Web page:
[Taps] Review of taps-interface

Martin Duke <martin.h.duke@gmail.com> Thu, 06 August 2020 19:30 UTC

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From: Martin Duke <martin.h.duke@gmail.com>
Date: Thu, 6 Aug 2020 12:30:02 -0700
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Subject: [Taps] Review of taps-interface
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Here is my promised "no prior knowledge" review of taps-interface. I
haven't filed issues for these yet, as I suspect some of these have already
been well-litigated there.

The only other draft I've read is taps-arch.

*High level comments*:

(1) I think this conceptually headed in the right direction.

(2) I found the relationship between streams and connections to be
extremely murky throughout the draft, and left it not really sure how I
would control a streamed transport.

Section 6.4 hints suggests that opening additional streams is an
alternative implementation of Clone() for transports that can do so. Does
this imply that if the peer stream limit does not allow new streams, the
transport should open a connection instead? How does
SetNewConnectionLimit() in Sec 6.2 relate to streamed transport -- are
there two levels of listener: a stream listener and a connection listener?
How would opening "stream listeners" relate to the maximum number of
streams the peer could open (i.e. do I have to call listen() 8 times to
allow the client to open 8 streams)? Or are there no stream listeners and
these "connections" just sort of appear?

Skimming the -impl draft, I can see there's some text here but it is not
fitting together for me. There are at least three streamed transports and
it would be helpful to explain how the API conceptualizes this, perhaps in
a new section.

The next two major points are related to streams, so if I've missed
something important above they may be complete nonsequiturs.

(3) I'm not sure the priority framework really fits together.

Sec 6.4 says we 'should' do something that sounds like WFQ, but 7.1.5
allows the application to decide what happens. Meanwhile message priority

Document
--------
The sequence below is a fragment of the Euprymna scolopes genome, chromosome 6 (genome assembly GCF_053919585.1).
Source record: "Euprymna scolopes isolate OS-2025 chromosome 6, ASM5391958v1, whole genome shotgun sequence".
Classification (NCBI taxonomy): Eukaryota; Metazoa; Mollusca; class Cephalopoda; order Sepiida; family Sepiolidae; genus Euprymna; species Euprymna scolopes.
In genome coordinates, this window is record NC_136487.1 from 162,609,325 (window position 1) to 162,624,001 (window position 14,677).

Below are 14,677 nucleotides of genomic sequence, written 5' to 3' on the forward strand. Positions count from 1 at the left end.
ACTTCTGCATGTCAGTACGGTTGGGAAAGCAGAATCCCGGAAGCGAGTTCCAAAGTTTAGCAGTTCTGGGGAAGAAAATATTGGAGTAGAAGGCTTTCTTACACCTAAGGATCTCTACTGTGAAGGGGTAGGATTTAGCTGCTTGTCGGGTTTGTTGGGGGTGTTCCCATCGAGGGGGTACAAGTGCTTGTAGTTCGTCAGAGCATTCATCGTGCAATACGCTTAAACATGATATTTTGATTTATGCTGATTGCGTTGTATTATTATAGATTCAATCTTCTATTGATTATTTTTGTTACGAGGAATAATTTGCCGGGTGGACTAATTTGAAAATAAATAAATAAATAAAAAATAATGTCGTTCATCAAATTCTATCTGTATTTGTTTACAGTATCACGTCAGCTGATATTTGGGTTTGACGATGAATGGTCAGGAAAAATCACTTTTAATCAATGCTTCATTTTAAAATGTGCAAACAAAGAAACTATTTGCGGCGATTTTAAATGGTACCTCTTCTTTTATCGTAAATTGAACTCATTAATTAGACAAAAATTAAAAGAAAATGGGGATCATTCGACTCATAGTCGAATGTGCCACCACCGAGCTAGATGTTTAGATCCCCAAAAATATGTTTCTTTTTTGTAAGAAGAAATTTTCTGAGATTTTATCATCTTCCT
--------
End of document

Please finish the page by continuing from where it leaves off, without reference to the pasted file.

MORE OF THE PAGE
suggests a strict priority-based scheduler.

Meanwhile, in sec "Note that this property is not a per-message
override of the  connection Priority - see Section 7.1.3.  Both Priority
   may interact, but can be used independently and be realized by
   different mechanisms."

At the risk of overindexing on a partly-baked draft in httpbis, how would I
implement strict priority of HTTP/3 streams over a taps API that implements
QUIC? Would I need to request strict priority in *both* connection priority
and message priority? Or I guess connection priority would be sufficient?

(4) I found myself continually asking how I would implement foo-over-http/x
using this API, and very much stumbled over ambiguity regarding HTTP 1.1
pipelining. While it's certainly possible to order messages in the proper
way using this API, if I was writing this agnostically to HTTP version, it
appears it would gravitate to opening a pooled TCP connection for each
request/response if we ended up on HTTP/1 [because each request/response
would have a clone() call]. Maybe this is OK, but I found this conclusion
to be jarring.

*Specific comments*:

sec 4.2.2
"implementations MUST provide a
      method for the application to determine the entire set of possible
      values for each property."

Is this meant to be a requirement for a machine-readable API for learning
the enum, or merely a requirement for documentation? i.e. is it
satisfied if the values are in the man page or comments of the C header

sec 5.
I found it curious that there is no API here for registering callbacks, or
mention that this is a precondition to connection. Surely event handlers
are a prerequisite?

sec 5.1
I found it odd that there didn't appear to be any sort of formal list of
attributes of an endpoint, just some examples.

sec 5.2.7
I am not sure what this sentence means: "Disabling this property may enable
to control checksum coverage later."

sec 5.2.9
It would be helpful to say "Applications that neither prohibit nor require
congestion should query the result and disable their own congestion control
if present in the transport"

sec 5.2.12
Using temporary local addresses may break various mechanisms that prove
address ownership (e.g QUIC resumption tokens) and therefore impair
performance as the client has to re-verify its address.

sec 6.2
"After Stop() is called, the Listener can be disposed of." I don't
understand the difference between calling listener.stop() and simply
disposing of the object. Does this imply that there is a listener.start()
that allows a configured listener to resume?

sec 7.1.4
It would be helpful to clarify the relevance of control vs application data
in the idle timeout -- for various reasons, the connection could stay alive
regardless of how active the connection is (in fact, perhaps "keepalive" is
a generally useful notion that can be exposed in the API?)

sec 7.1.8
This section is missing a reference to minSendRate and minRecvRate

sec 7.1.9.
We're going to need an event for MTU changes. These can't simply be Send
errors because the Sent event might go first, or the transport might be
sending a probe with padding that doesn't correspond to a message.

sec 7.2
perhaps I'm not thinking of this correctly, but should there be a way to
query the peer-offered user timeout?

Reading the Sent event, I was pretty sure that reliable transports would
deliver the event until the ack arrived. But Sec 10 most definitely does
not say that. I would think that the ack would be a more useful signal, but
maybe I'm in the rough on this -- certainly many transport implementations
will not do this well.